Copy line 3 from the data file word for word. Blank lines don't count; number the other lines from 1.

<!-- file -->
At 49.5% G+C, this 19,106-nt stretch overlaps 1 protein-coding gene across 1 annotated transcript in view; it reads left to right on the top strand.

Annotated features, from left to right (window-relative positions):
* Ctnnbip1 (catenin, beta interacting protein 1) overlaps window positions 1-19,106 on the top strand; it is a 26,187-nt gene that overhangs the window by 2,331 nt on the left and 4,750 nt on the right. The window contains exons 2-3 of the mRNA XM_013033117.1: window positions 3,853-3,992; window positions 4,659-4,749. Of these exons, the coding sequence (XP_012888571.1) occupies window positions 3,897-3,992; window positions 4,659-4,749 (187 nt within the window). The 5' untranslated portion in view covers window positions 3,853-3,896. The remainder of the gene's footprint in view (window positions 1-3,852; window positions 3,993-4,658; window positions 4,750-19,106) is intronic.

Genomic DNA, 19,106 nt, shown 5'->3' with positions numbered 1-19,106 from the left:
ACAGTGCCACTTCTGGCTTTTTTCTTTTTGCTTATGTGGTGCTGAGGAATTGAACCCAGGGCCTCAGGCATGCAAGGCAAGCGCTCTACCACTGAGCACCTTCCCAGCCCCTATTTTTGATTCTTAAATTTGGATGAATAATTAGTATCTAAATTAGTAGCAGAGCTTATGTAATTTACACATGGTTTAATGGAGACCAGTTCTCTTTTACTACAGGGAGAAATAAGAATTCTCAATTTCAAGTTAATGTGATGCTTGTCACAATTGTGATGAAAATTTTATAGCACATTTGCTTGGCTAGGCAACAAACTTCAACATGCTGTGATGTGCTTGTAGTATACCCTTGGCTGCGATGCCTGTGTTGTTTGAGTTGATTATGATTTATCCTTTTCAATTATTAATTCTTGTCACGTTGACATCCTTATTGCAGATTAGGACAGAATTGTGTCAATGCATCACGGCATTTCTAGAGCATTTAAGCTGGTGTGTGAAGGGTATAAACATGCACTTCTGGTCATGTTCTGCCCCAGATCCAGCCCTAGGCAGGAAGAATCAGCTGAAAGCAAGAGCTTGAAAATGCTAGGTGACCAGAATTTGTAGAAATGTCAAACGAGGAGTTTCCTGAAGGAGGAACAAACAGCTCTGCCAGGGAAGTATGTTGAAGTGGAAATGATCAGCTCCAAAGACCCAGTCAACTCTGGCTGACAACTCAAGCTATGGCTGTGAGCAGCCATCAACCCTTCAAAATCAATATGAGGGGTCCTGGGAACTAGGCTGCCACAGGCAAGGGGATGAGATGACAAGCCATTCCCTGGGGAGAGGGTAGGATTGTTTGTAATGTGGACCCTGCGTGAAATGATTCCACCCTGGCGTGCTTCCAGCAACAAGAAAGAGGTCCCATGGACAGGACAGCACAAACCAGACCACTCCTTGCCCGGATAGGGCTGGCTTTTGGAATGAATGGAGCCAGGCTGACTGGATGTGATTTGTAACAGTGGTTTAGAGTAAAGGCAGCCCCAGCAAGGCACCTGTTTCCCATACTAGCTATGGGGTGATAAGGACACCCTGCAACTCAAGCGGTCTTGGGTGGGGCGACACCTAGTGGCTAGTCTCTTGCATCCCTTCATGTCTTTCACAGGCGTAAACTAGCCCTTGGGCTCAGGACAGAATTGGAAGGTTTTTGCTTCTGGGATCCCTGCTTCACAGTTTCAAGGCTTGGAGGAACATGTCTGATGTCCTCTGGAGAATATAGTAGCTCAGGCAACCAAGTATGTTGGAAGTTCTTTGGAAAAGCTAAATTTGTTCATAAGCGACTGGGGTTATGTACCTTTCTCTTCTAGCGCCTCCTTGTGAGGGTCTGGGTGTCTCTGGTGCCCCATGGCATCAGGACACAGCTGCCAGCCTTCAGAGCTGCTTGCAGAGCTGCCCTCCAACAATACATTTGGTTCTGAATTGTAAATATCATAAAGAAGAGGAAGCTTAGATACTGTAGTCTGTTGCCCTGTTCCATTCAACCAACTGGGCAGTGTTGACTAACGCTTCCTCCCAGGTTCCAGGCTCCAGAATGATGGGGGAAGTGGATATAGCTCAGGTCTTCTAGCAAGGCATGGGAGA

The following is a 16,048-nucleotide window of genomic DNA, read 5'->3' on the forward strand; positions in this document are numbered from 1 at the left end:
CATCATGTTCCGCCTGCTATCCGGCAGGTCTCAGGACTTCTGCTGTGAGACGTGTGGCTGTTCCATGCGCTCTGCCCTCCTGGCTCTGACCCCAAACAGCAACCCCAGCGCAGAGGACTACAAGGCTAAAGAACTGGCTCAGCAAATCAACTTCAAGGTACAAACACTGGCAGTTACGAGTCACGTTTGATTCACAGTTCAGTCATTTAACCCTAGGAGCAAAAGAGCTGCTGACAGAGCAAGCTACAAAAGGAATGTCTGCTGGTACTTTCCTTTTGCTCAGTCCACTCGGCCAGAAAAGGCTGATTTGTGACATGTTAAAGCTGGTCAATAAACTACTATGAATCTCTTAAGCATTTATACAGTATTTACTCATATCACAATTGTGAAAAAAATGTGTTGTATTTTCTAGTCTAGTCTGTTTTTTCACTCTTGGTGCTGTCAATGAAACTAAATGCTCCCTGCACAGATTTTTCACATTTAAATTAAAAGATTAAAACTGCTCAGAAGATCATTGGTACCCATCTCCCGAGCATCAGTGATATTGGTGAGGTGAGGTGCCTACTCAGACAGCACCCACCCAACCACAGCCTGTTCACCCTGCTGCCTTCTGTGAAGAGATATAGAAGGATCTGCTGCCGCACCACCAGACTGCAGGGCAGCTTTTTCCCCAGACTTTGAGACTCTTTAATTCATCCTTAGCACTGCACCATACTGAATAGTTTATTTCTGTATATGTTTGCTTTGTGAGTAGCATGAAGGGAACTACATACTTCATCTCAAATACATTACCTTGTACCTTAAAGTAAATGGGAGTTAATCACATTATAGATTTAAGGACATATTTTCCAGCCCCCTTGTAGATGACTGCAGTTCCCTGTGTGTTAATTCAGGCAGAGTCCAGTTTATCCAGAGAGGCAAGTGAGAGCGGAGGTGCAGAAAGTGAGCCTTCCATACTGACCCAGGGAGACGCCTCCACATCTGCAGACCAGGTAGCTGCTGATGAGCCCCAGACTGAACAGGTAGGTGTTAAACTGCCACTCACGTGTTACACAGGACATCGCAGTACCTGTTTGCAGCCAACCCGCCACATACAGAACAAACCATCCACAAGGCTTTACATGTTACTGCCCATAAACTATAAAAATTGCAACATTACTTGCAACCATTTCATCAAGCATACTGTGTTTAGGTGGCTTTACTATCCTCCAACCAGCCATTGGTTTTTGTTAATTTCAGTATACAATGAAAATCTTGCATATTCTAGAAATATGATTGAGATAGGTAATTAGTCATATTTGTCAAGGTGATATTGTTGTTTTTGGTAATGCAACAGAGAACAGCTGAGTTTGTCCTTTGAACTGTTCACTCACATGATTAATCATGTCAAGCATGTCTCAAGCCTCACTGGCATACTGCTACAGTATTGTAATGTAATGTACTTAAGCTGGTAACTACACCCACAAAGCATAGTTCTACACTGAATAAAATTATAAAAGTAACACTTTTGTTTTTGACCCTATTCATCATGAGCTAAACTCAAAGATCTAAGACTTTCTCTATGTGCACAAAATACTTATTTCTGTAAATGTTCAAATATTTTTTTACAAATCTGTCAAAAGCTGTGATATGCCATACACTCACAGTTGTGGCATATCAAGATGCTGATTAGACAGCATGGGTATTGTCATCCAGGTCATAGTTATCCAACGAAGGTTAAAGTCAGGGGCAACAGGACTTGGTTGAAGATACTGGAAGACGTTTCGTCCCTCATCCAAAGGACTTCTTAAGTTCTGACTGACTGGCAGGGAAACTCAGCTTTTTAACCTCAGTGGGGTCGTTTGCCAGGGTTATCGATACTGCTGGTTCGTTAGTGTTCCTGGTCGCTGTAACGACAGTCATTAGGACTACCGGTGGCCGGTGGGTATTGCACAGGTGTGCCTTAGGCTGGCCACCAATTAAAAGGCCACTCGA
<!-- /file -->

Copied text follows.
* Ctnnbip1 (catenin, beta interacting protein 1) overlaps window positions 1-19,106 on the top strand; it is a 26,187-nt gene that overhangs the window by 2,331 nt on the left and 4,750 nt on the right. The window contains exons 2-3 of the mRNA XM_013033117.1: window positions 3,853-3,992; window positions 4,659-4,749. Of these exons, the coding sequence (XP_012888571.1) occupies window positions 3,897-3,992; window positions 4,659-4,749 (187 nt within the window). The 5' untranslated portion in view covers window positions 3,853-3,896. The remainder of the gene's footprint in view (window positions 1-3,852; window positions 3,993-4,658; window positions 4,750-19,106) is intronic.